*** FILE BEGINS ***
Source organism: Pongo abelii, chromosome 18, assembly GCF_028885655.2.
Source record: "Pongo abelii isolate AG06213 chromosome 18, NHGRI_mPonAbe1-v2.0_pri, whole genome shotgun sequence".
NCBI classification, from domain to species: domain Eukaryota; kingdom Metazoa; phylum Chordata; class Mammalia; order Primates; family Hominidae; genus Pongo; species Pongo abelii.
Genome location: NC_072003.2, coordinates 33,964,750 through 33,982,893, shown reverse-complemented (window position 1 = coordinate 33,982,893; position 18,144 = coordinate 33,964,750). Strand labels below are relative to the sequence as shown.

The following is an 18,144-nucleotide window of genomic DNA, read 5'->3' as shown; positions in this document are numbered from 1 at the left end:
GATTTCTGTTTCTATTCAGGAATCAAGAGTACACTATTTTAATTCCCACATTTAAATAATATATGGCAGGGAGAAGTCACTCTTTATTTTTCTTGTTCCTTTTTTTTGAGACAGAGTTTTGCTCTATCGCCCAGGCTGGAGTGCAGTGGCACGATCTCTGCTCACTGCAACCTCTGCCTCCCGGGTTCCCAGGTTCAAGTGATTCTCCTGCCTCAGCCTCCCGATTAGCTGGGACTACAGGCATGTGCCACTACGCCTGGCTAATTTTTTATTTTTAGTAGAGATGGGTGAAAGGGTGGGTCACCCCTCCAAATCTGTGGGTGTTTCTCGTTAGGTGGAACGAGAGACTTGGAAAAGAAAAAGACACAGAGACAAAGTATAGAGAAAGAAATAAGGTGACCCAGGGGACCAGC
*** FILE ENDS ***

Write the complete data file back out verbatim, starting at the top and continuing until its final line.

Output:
Source organism: Pongo abelii, chromosome 18, assembly GCF_028885655.2.
Source record: "Pongo abelii isolate AG06213 chromosome 18, NHGRI_mPonAbe1-v2.0_pri, whole genome shotgun sequence".
NCBI classification, from domain to species: domain Eukaryota; kingdom Metazoa; phylum Chordata; class Mammalia; order Primates; family Hominidae; genus Pongo; species Pongo abelii.
Genome location: NC_072003.2, coordinates 33,964,750 through 33,982,893, shown reverse-complemented (window position 1 = coordinate 33,982,893; position 18,144 = coordinate 33,964,750). Strand labels below are relative to the sequence as shown.

The following is an 18,144-nucleotide window of genomic DNA, read 5'->3' as shown; positions in this document are numbered from 1 at the left end:
GATTTCTGTTTCTATTCAGGAATCAAGAGTACACTATTTTAATTCCCACATTTAAATAATATATGGCAGGGAGAAGTCACTCTTTATTTTTCTTGTTCCTTTTTTTTGAGACAGAGTTTTGCTCTATCGCCCAGGCTGGAGTGCAGTGGCACGATCTCTGCTCACTGCAACCTCTGCCTCCCGGGTTCCCAGGTTCAAGTGATTCTCCTGCCTCAGCCTCCCGATTAGCTGGGACTACAGGCATGTGCCACTACGCCTGGCTAATTTTTTATTTTTAGTAGAGATGGGTGAAAGGGTGGGTCACCCCTCCAAATCTGTGGGTGTTTCTCGTTAGGTGGAACGAGAGACTTGGAAAAGAAAAAGACACAGAGACAAAGTATAGAGAAAGAAATAAGGTGACCCAGGGGACCAGC